A personal prophecy should always confirm what we already know in our hearts. It is dangerous to build one’s life and make important decisions based solely on prophecies. This was dramatically illustrated in the lives of two of the greatest revivalists of all time.

Wesley’s Strange Word to Whitefield

Twenty-six-year-old George Whitefield sat on a ship ready to sail for America from the port of Deal, located approximately 70 miles southeast of London. For some time, he had experienced a compelling call to preach the gospel to colonial America and now the day for his departure had finally arrived. His heart was filled with gratitude, excitement, and expectation.

As he waited for the ship's crew to hoist anchor and sail, a letter was delivered to him from John Wesley who had just returned from Georgia. He opened the letter and was stunned by what he read.

Wesley had written, “When I saw God, by the wind which was carrying you out, brought me in, I asked counsel of God. His answer you have enclosed.” The message Wesley had enclosed was, “Let him return to London.”

Whitefield was shocked and momentarily confused. Wesley was ten years his senior and had been a mentor to him. He held the Wesley brothers, John and Charles, in very high esteem. However, this word from John contradicted everything he believed about his call to America.

He Finds the Answer in God’s Word

As he prayed there came to his mind a story from the Old Testament where a prophet lost his life because he listened to the words of another prophet instead of diligently adhering to what God had told him.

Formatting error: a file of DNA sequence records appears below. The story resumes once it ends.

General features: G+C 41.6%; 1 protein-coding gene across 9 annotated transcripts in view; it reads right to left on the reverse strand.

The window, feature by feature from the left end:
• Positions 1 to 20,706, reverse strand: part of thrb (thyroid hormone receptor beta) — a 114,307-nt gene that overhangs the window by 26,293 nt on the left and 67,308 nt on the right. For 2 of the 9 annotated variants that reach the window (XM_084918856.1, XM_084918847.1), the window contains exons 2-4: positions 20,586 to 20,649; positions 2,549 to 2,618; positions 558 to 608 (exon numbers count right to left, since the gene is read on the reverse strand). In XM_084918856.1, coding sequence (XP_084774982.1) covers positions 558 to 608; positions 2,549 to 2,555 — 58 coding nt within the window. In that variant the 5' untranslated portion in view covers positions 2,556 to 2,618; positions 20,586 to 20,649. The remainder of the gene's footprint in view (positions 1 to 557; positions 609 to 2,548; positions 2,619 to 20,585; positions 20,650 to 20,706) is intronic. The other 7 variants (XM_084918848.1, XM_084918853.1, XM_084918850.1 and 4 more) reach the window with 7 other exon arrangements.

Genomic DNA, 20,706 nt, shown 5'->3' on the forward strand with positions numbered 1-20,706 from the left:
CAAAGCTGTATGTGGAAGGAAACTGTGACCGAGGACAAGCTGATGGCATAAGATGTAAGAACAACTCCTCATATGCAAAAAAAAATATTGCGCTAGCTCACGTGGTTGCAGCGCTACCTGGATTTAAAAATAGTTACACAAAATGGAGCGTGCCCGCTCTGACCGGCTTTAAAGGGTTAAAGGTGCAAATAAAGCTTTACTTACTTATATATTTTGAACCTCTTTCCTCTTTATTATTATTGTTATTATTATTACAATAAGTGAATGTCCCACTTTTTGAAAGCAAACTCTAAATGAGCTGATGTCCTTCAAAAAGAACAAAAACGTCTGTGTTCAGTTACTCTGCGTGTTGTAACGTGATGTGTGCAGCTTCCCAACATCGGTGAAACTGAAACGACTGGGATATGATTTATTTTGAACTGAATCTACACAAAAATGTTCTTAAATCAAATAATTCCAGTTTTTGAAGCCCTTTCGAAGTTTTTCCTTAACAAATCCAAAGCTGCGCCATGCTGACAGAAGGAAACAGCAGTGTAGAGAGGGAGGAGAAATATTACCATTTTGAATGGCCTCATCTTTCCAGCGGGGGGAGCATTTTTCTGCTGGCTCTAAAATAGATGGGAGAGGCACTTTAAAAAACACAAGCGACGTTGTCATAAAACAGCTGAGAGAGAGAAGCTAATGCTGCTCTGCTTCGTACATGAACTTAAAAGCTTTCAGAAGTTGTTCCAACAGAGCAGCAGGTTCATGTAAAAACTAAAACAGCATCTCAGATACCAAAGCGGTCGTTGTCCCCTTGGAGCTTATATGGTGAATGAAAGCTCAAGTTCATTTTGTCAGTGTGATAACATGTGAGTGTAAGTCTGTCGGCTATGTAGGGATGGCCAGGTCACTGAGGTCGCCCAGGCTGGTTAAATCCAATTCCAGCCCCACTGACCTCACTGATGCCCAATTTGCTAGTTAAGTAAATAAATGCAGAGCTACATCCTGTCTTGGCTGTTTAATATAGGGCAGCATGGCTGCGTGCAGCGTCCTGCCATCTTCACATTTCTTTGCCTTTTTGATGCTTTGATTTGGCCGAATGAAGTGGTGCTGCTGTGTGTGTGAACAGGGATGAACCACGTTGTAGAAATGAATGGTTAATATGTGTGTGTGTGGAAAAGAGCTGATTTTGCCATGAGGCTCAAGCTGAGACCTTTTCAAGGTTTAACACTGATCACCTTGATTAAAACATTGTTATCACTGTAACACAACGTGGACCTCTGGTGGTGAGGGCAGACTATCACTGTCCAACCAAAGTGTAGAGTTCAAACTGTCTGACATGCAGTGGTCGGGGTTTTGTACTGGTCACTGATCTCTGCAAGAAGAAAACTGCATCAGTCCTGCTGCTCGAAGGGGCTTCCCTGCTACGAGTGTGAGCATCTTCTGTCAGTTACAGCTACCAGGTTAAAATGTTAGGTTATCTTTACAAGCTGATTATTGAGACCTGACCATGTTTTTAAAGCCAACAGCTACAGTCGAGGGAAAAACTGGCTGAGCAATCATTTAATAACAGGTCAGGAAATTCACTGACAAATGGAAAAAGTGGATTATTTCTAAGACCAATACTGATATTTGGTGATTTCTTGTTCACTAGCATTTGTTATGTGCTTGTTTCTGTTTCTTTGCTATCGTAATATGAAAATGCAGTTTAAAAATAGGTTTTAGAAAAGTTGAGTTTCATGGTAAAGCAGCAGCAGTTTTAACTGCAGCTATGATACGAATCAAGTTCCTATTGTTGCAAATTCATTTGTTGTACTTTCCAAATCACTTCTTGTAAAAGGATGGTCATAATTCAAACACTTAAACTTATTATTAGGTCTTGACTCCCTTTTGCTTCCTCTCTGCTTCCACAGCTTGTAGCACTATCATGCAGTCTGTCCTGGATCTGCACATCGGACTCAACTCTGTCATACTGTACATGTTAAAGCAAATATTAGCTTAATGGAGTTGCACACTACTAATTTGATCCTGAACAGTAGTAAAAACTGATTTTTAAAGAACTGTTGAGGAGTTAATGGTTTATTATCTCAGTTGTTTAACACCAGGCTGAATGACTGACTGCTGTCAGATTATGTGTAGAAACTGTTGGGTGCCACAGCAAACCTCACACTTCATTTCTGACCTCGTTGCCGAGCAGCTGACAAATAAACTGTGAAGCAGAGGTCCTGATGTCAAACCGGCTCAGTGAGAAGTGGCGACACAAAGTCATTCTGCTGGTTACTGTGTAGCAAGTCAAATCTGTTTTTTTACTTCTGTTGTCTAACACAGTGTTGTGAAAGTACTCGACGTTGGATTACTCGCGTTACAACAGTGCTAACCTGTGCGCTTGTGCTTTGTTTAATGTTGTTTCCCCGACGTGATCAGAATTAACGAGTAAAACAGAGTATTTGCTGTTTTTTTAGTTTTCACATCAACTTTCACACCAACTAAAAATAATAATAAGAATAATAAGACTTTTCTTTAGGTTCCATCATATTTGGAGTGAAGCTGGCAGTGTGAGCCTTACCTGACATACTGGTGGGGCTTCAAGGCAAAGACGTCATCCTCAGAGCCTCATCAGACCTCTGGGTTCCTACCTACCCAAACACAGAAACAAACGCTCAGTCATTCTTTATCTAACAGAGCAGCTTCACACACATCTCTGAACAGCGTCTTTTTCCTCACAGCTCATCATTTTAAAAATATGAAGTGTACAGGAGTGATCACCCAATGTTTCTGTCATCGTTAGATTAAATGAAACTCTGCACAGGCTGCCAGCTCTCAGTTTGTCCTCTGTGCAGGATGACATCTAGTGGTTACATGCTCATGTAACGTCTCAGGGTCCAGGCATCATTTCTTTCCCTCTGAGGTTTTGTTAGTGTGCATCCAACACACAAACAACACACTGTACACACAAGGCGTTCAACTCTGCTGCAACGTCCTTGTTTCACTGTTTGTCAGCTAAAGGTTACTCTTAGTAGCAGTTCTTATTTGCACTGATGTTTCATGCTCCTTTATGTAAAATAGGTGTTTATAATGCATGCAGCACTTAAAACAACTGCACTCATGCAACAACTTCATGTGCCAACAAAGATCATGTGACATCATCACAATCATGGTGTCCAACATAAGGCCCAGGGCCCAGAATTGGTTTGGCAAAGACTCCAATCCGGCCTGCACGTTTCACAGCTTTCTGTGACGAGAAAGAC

I Kings 13 contains the story of an unnamed prophet to whom God spoke and instructed to go to Bethel and prophesy against the idolatrous altars that had been established there by King Jeroboam. God instructed him not to stop to eat or drink but to return directly home to Judah when he had completed his assignment.

Based on this directive from the Lord, the prophet went to Bethel. As he prophesied against the idolatrous altars as instructed, they miraculously split apart and the ashes were poured out on the ground. As a result of that miracle and a miracle of healing for King Jeroboam, the king invited the prophet to his home. He refused and recounted to the king what the Lord had told him.

But as he departed Bethel, an old prophet, who heard of what had happened, saddled his donkey and caught up with the prophet and invited him to his home to eat and drink. When the first prophet recounted to him what the Lord had instructed him, the old prophet said, I too am a prophet as you are, and an angel spoke to me by the word of the Lord, saying, “Bring him back with you to your house that he may eat bread and drink water.” The old prophet, however, was lying.